10. Things you don’t want to lose – on the whole I tend not to travel with unnecessary valuables, but I do carry a camera and kindle, so I keep these with me in case my baggage doesn’t reach the other end or gets damaged in transit.

I hope this helps if you’re packing for your first long haul flight – or if you think I’ve missed something crucial or just disagree about the essentials, share your ideas on Twitter: @TBSTraveller

Above: A few of my travel favourites.

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Live like a local in Sala Comacina

A few weeks ago Mr TBST and I headed to the pretty, sleepy village of Sala Comacina on the edge of Lake Como. We’ve been crazy busy since our honeymoon, and it was finally time to rejuvenate in one of my favourite places in the whole world – Italy. Each region and city is different from the last, but will greet you like an old friend you can’t wait to join for a chilled drink on a sun-soaked terrace. This year I wanted to explore somewhere new, and if it’s good enough for Mr Clooney…

We found our perfect hide-away on Air bnb – Suite Regina in Sala Comacina offers guests a floor to themselves; a large bedroom with balcony overlooking the lake and a huge bathroom with claw-foot tub and waterfall shower. Hello serenity!

To reach Sala Comacina, we flew into Milan, took the airport express train as far as Saronno, then hopped onto a regional train to Como itself. From there, Sala Comacina is a C10 bus ride away. This post-flight trio took us about 2 and a half hours, but was super easy and the bus tracks the edge of Lake Como, so it’s a very special introduction to the region.

On arrival, our lovely host Wendy gave us a tour of the village’s bars and restaurants, some of which get booked-up for dinner several days in advance, so I’d recommend planning and pre-booking if possible. One of my favourites was the Lido Di Sala Comacina, where you can dine al fresco from a simple but delicious home-cooked menu, with a gorgeous house wine. Locals in every bar/café in the village greeted us with “ciao” and a nod when we walked in, giving us that cosy feeling of familiarity, and plenty of opportunities to try out our Italian lingo (and gesture wildly while speaking loudly in English).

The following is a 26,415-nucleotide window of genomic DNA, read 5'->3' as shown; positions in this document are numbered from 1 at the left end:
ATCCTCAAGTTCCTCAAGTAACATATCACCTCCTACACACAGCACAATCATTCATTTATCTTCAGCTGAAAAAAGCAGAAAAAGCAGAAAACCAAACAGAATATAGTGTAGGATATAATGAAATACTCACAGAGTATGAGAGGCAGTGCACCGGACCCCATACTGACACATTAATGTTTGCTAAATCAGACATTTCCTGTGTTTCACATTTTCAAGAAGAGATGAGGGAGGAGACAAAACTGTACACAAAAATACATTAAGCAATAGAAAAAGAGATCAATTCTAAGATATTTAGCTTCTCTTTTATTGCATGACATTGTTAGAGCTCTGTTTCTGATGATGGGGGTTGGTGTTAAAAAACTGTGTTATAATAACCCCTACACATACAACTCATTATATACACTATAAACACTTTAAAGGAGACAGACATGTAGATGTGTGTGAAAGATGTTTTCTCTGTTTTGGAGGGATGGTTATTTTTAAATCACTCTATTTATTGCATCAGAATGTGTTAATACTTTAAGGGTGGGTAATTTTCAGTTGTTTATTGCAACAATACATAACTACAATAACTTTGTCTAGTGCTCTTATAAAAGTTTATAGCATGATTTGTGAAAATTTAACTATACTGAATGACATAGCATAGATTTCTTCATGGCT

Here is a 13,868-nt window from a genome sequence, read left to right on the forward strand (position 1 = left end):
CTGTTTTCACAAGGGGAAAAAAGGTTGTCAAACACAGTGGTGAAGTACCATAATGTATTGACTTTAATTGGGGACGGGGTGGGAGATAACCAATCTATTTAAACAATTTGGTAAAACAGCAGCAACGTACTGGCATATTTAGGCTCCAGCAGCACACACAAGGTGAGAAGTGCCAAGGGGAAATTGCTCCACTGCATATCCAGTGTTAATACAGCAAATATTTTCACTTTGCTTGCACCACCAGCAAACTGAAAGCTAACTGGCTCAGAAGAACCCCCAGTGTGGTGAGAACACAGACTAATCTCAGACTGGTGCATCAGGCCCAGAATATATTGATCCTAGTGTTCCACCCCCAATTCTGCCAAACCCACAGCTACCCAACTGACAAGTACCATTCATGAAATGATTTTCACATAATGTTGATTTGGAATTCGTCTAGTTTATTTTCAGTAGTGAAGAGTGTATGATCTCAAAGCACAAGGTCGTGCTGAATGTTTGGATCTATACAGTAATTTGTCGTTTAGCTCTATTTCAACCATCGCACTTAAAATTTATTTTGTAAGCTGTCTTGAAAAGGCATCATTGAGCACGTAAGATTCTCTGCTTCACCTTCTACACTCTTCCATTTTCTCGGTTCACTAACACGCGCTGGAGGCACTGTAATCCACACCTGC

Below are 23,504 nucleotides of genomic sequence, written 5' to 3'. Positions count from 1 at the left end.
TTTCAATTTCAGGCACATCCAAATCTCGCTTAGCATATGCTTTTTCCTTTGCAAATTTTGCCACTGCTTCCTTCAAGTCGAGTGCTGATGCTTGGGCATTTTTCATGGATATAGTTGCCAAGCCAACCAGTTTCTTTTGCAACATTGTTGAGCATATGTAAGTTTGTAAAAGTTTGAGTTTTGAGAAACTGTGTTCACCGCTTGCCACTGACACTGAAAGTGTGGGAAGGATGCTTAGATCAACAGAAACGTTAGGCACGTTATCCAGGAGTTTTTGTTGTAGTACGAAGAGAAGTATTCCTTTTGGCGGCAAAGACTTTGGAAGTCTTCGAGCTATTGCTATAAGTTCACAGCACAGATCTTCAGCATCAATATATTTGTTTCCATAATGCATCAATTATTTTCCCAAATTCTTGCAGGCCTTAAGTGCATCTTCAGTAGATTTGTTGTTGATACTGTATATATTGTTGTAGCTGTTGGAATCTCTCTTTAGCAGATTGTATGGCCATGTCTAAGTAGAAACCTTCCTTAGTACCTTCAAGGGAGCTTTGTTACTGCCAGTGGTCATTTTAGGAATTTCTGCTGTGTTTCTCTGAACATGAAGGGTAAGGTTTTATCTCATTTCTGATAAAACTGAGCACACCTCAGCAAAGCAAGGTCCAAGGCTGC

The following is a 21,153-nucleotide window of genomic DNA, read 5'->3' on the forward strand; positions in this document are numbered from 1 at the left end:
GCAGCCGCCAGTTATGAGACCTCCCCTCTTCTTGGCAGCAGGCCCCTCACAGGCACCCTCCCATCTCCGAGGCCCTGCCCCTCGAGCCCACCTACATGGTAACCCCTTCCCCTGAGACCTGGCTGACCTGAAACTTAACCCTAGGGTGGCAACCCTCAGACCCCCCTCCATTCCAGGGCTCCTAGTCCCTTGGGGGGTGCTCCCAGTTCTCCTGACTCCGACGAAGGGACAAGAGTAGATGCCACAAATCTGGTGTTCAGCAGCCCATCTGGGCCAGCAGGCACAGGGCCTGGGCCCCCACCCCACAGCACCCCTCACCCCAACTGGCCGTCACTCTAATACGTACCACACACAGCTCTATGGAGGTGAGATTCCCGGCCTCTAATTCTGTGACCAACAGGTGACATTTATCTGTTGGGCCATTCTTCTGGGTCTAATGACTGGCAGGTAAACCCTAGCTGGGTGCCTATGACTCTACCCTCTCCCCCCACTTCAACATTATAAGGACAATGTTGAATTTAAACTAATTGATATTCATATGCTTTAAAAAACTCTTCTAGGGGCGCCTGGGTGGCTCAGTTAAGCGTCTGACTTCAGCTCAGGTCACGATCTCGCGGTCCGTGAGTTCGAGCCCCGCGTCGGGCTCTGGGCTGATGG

The Italian lake-side streets are incredibly narrow and parking in the villages is limited, so trains, buses, lake ferries and water taxis are the best way to get around, and make it very easy to explore further afield. A ferry-journey away, the “Pearl of the Lake” town of Bellagio offers a panoramic view of the Lake, and its narrow, cobbled streets are full of boutiques, wine bars and tucked-away roof terraces. Isola Comacina is the only island on Lake Como, and its historic ruins, picnicking spots, and viewpoints make it worth a visit. The island can be reached by water taxi from Sala Comacina, or by lake ferry from many of the other towns. Tip: Take your own refreshments onto the island, 2 cans of soft drink and 2 small ice creams cost us almost £20.

Lake Como is naturally and unapologetically romantic, with the kind of distracting beauty that grabs your attention and won’t release it. Waking up beside the Lake and eating fresh pastries on the balcony feels like pure indulgence, but budget airlines and self-catering accommodation make Italy a great, flexible option for couples on a budget, and whether you visit for 3 days or 3 weeks you’ll take something indefinable away with you.  I would visit again tomorrow, and the next day, and for the rest of my life.



Above: Beautiful architecture in Sala Comacina


Above: Bellagio


Above: Sala Comacina village, as seen from the lake